Dan Sinars represents Sandia in first energy leadership class
ALBUQUERQUE, N.M. — Dan Sinars, a senior manager in Sandia National Laboratories' pulsed power center, which built and operates the Z facility, is the sole representative from a nuclear weapons lab in a Department of Energy leadership program that recently visited Sandia.
Members of the Oppenheimer Science and Energy Leadership Program (OSELP) are up-and-coming leaders from the 17 DOE labs selected to learn about the DOE enterprise and how it fits within the national research landscape.
The DOE tapped Sinars for the inaugural OSELP class after Sandia leadership nominated him. His research focuses on z-pinch phenomena and high energy density physics, which could lead to usable fusion-based energy. The nominations went to an advisory committee of former laboratory directors, which chose him and 13 others from a pool of internal leaders and external collaborators nominated by each of the labs.
Sinars is the only participant from a National Nuclear Security Administration lab. The first class includes researchers from Brookhaven, Pacific Northwest and Lawrence Berkeley national laboratories; SLAC and Fermi national accelerator laboratories; the National Renewable Energy Laboratory; the Princeton Plasma Physics Laboratory; Nova Photonics; and Stony Brook University, Iowa State University and the University of Washington.
The OSELP gives Sinars opportunities to learn about the research climate at the other DOE labs from site visits and the other members. "It's enlightening to talk to people from different labs and find out how they do things there. As an NNSA lab, Sandia is pretty different, but it's the same too," said Sinars.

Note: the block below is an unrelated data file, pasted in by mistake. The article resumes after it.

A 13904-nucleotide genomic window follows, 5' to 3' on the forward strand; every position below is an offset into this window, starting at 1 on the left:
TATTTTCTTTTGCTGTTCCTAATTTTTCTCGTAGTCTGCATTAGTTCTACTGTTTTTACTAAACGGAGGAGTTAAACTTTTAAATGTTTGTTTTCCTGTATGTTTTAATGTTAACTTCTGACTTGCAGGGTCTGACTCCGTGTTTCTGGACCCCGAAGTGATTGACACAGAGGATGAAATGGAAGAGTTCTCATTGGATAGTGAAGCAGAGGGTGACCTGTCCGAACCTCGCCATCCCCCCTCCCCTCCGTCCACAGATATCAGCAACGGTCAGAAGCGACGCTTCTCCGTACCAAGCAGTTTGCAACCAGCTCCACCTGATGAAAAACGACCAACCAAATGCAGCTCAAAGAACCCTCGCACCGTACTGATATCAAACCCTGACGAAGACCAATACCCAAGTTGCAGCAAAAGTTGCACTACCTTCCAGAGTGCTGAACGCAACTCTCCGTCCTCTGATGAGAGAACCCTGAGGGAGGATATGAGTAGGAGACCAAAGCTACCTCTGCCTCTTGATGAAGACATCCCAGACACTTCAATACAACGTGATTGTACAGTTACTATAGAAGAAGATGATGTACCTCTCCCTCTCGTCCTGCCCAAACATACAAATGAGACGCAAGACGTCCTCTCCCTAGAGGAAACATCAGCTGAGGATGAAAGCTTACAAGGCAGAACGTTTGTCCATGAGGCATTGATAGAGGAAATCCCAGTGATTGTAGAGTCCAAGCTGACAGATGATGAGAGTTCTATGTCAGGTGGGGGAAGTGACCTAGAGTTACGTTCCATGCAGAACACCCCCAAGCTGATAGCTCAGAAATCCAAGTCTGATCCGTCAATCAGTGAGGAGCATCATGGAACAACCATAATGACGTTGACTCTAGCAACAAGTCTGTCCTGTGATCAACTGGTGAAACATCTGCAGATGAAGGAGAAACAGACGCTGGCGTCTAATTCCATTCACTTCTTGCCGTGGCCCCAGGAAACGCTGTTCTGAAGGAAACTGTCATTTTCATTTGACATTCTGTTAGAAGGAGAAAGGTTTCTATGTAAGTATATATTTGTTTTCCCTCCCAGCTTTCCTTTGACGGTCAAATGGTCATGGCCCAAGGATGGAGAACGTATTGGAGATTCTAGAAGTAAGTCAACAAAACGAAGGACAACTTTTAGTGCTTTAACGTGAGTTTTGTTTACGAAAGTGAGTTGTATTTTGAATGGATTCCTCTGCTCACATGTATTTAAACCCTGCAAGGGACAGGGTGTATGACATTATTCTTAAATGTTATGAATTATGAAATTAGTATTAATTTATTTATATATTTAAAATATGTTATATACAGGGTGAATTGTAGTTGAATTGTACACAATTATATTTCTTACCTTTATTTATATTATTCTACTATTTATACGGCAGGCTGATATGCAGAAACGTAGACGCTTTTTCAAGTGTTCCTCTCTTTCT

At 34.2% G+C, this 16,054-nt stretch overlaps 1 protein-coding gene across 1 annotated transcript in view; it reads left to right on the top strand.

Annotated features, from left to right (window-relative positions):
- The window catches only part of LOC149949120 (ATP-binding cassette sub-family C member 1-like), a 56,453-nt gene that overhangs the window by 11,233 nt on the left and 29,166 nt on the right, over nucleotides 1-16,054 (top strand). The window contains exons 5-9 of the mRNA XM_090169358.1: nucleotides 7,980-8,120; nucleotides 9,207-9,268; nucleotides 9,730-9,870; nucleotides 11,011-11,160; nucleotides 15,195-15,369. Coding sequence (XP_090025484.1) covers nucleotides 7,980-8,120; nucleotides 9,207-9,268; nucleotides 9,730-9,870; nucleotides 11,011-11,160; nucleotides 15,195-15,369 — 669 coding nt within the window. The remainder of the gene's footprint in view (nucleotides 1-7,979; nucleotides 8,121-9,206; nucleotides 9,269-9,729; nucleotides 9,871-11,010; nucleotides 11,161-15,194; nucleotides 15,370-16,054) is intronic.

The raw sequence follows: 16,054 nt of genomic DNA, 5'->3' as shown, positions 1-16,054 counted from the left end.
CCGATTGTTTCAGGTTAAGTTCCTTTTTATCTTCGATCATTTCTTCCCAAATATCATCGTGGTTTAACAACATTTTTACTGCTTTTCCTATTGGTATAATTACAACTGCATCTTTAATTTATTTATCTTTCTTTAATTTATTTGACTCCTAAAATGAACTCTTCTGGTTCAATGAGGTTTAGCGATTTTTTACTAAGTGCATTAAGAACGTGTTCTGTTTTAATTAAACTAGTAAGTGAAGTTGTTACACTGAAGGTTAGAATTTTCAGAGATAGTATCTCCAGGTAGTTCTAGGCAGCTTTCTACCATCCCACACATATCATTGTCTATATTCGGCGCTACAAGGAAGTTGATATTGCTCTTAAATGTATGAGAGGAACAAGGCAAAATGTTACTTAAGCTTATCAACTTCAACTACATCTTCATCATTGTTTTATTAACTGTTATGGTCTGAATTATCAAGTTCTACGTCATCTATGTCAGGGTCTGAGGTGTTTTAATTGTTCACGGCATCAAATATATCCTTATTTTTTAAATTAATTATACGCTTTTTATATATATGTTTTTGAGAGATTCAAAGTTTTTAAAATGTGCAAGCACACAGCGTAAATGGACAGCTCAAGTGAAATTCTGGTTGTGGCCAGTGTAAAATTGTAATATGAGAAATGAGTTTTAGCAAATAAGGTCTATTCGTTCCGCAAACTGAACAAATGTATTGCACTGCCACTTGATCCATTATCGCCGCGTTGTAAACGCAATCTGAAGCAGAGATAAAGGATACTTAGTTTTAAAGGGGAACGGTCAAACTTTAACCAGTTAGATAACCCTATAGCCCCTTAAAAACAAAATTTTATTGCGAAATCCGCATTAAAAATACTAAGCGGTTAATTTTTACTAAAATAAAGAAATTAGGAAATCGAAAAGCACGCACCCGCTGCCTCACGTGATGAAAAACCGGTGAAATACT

Sinars is no stranger to national recognition. He has received a DOE Early Career investigator award and Presidential Early Career Award for Scientists and Engineers award in addition to American Physical Society awards.
Visiting academic, industry, and DOE labs
A major component of the OSELP program is site visits. The first was to the San Francisco Bay area last June, which included conversations with leaders and tours of SLAC, Lawrence Berkeley and Lawrence Livermore national labs as well as Stanford University and Google. One highlight was a presentation by Paul Alivisatos, former director of Lawrence Berkeley National Laboratory, who discussed the spectrum of missions and approaches at DOE laboratories ranging from the academic to the more applied, recalled Sinars.
The group met with leaders at DOE and other federal agencies in Washington, D.C., and visited the National Renewable Energy Laboratory in Colorado.
Recently, members of the program visited Sandia and Los Alamos national laboratories. At Sandia, the group toured the Center for Integrated Nanotechnlogies, a joint Sandia-Los Alamos research hub; the Microsystems and Engineering Sciences Applications fabrication facility; the National Solar Thermal Test Facility; the Battery Abuse Testing Laboratory; and the Z facility, where Sinars works. They also got a chance to talk with Sandia leaders, including President and Laboratories Director Jill Hruby.
"The most interesting thing about Sandia is the diversity of programs and people. All this research grew from one core mission to many different areas," said Amy Marschilok, a researcher focusing on developing better batteries and OSELP participant from Brookhaven National Laboratory and Stony Brook University.
Last week, the OSELP attended the DOE's Big Ideas Summit. There, participants presented "think pieces" developed over the past year about the DOE's challenges and role in the research landscape. Sinars presented on attracting and retaining the best researchers. His group surveyed previous DOE Early Career award winners to learn what the DOE is doing well to attract and keep these top performers, and will use the results to make recommendations for future DOE recruiting efforts, Sinars said.
Sandia National Laboratories is a multimission laboratory operated by Sandia Corporation, a wholly owned subsidiary of Lockheed Martin Corp., for the U.S. Department of Energy's National Nuclear Security Administration. With main facilities in Albuquerque, N.M., and Livermore, Calif., Sandia has major R&D responsibilities in national security, energy and environmental technologies and economic competitiveness.